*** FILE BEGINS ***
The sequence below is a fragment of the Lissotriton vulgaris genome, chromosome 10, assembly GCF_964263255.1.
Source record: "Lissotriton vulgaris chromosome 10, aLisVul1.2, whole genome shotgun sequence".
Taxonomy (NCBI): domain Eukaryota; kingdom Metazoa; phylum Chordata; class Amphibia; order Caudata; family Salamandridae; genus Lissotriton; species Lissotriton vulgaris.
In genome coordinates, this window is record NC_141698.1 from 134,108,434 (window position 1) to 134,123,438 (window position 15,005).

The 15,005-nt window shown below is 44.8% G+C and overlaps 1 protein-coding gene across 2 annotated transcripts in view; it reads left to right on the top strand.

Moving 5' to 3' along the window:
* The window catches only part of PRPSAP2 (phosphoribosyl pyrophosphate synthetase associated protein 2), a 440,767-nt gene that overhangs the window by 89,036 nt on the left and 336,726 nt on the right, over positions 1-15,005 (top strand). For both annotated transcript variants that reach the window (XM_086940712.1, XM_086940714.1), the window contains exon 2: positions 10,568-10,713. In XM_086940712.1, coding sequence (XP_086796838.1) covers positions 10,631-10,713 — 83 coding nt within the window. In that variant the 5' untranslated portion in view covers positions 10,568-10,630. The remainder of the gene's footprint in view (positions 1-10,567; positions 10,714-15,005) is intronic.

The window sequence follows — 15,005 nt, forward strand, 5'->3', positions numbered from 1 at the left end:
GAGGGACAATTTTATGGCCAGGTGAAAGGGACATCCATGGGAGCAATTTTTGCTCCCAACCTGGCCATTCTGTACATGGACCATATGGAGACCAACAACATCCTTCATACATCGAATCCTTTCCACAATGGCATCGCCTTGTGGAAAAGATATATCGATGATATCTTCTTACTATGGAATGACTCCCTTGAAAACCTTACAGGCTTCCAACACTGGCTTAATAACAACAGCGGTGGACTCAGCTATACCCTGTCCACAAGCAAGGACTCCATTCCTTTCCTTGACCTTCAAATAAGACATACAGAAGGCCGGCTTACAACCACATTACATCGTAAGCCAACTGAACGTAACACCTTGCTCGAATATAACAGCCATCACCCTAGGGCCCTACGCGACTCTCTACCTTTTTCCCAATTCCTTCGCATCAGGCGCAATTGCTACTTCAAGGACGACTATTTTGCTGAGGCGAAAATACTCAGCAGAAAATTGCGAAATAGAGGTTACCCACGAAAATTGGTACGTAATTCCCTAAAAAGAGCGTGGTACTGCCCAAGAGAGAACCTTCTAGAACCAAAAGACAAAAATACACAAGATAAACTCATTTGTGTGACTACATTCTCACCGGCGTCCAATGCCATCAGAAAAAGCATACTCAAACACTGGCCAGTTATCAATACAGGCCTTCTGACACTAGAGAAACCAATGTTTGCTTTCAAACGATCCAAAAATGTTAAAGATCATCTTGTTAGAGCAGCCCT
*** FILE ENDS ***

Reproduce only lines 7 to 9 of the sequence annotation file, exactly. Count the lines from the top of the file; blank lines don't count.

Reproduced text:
* The window catches only part of PRPSAP2 (phosphoribosyl pyrophosphate synthetase associated protein 2), a 440,767-nt gene that overhangs the window by 89,036 nt on the left and 336,726 nt on the right, over positions 1-15,005 (top strand). For both annotated transcript variants that reach the window (XM_086940712.1, XM_086940714.1), the window contains exon 2: positions 10,568-10,713. In XM_086940712.1, coding sequence (XP_086796838.1) covers positions 10,631-10,713 — 83 coding nt within the window. In that variant the 5' untranslated portion in view covers positions 10,568-10,630. The remainder of the gene's footprint in view (positions 1-10,567; positions 10,714-15,005) is intronic.

The window sequence follows — 15,005 nt, forward strand, 5'->3', positions numbered from 1 at the left end:
GAGGGACAATTTTATGGCCAGGTGAAAGGGACATCCATGGGAGCAATTTTTGCTCCCAACCTGGCCATTCTGTACATGGACCATATGGAGACCAACAACATCCTTCATACATCGAATCCTTTCCACAATGGCATCGCCTTGTGGAAAAGATATATCGATGATATCTTCTTACTATGGAATGACTCCCTTGAAAACCTTACAGGCTTCCAACACTGGCTTAATAACAACAGCGGTGGACTCAGCTATACCCTGTCCACAAGCAAGGACTCCATTCCTTTCCTTGACCTTCAAATAAGACATACAGAAGGCCGGCTTACAACCACATTACATCGTAAGCCAACTGAACGTAACACCTTGCTCGAATATAACAGCCATCACCCTAGGGCCCTACGCGACTCTCTACCTTTTTCCCAATTCCTTCGCATCAGGCGCAATTGCTACTTCAAGGACGACTATTTTGCTGAGGCGAAAATACTCAGCAGAAAATTGCGAAATAGAGGTTACCCACGAAAATTGGTACGTAATTCCCTAAAAAGAGCGTGGTACTGCCCAAGAGAGAACCTTCTAGAACCAAAAGACAAAAATACACAAGATAAACTCATTTGTGTGACTACATTCTCACCGGCGTCCAATGCCATCAGAAAAAGCATACTCAAACACTGGCCAGTTATCAATACAGGCCTTCTGACACTAGAGAAACCAATGTTTGCTTTCAAACGATCCAAAAATGTTAAAGATCATCTTGTTAGAGCAGCCCT